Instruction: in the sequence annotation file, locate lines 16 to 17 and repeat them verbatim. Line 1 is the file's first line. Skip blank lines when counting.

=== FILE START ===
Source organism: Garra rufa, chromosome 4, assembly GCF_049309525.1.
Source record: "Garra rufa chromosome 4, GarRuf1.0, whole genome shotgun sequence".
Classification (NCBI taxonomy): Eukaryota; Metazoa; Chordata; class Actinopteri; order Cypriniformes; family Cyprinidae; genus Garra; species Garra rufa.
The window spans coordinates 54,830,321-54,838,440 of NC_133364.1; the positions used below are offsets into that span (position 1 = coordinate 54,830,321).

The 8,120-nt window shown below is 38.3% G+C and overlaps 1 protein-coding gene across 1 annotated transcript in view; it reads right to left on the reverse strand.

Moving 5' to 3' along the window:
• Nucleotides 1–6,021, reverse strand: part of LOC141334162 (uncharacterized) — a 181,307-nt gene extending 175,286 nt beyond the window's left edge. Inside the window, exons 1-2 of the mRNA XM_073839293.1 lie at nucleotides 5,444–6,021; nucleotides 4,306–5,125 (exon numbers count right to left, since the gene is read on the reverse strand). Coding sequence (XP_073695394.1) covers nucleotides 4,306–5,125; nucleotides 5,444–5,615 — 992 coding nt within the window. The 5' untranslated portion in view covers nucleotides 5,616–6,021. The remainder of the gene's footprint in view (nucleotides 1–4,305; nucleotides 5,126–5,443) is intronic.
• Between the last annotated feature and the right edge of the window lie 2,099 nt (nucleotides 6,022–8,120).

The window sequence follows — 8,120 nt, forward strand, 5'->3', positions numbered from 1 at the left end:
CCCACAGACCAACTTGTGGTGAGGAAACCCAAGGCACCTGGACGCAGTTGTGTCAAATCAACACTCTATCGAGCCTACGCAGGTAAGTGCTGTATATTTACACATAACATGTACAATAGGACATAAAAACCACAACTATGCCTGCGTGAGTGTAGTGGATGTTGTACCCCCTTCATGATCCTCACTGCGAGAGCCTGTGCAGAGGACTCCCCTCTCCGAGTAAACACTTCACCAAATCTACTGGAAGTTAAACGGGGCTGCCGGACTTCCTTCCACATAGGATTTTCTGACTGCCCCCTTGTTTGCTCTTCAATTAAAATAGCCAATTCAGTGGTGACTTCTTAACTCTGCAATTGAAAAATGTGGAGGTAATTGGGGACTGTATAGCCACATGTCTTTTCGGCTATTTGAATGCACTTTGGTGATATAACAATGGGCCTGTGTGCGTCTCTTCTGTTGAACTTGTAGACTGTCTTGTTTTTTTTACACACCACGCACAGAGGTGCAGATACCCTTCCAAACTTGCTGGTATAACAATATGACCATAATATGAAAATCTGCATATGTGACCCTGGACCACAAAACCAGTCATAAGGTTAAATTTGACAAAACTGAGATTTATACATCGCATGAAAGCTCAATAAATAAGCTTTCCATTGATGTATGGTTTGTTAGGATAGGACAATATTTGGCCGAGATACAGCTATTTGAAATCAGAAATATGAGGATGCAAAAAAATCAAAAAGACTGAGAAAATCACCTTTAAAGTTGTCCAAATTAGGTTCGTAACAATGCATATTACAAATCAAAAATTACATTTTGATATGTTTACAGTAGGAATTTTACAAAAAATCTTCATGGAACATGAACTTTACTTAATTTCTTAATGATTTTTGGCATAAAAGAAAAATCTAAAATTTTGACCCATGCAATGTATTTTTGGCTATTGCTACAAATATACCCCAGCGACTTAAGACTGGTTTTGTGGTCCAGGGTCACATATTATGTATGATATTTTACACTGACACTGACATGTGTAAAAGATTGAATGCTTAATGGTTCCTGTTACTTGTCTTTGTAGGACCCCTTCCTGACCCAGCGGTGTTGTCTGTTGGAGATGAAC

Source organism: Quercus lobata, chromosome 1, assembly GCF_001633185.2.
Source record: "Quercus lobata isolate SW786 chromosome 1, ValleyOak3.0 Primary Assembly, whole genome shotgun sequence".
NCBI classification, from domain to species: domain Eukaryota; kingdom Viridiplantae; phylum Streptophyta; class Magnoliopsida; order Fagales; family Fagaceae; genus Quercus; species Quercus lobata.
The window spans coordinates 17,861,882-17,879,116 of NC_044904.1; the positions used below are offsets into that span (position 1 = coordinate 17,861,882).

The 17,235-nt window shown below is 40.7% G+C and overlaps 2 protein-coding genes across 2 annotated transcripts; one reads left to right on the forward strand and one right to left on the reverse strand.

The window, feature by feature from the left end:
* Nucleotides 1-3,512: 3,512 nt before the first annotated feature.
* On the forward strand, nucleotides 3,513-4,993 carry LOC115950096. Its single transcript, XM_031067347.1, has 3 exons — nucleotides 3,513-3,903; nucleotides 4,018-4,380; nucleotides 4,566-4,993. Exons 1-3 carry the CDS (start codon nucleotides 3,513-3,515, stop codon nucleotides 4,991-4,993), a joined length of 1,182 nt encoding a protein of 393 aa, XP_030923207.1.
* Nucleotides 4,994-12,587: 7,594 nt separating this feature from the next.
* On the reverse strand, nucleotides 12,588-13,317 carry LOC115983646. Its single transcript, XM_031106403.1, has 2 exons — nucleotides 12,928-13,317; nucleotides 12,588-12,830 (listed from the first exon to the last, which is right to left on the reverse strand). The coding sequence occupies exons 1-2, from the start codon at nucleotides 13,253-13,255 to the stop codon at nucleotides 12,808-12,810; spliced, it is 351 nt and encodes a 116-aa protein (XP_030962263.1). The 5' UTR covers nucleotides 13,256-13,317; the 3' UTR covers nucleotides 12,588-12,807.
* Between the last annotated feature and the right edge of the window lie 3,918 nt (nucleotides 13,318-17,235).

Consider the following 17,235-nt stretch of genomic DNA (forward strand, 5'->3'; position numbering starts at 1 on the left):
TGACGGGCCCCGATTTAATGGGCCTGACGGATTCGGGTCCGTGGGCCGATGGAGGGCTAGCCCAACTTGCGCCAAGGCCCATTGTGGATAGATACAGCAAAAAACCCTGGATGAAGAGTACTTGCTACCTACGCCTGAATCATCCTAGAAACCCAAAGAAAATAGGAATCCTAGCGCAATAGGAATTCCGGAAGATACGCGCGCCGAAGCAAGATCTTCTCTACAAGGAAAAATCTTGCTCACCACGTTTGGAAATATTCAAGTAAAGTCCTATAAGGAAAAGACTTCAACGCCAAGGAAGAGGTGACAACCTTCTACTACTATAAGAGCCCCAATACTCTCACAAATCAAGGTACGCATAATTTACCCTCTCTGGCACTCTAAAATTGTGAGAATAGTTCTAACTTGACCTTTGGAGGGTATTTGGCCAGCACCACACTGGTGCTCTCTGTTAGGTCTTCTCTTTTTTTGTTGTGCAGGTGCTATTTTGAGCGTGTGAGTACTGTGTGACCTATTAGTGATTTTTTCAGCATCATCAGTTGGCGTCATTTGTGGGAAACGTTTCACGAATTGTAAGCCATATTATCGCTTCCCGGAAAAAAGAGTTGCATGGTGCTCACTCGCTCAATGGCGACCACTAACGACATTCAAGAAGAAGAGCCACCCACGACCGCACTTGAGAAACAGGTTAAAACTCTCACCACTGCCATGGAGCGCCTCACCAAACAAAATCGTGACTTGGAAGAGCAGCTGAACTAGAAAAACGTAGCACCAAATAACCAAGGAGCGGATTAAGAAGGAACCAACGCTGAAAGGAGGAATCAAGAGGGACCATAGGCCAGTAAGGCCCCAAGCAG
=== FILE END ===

The window, feature by feature from the left end:
* Nucleotides 1-3,512: 3,512 nt before the first annotated feature.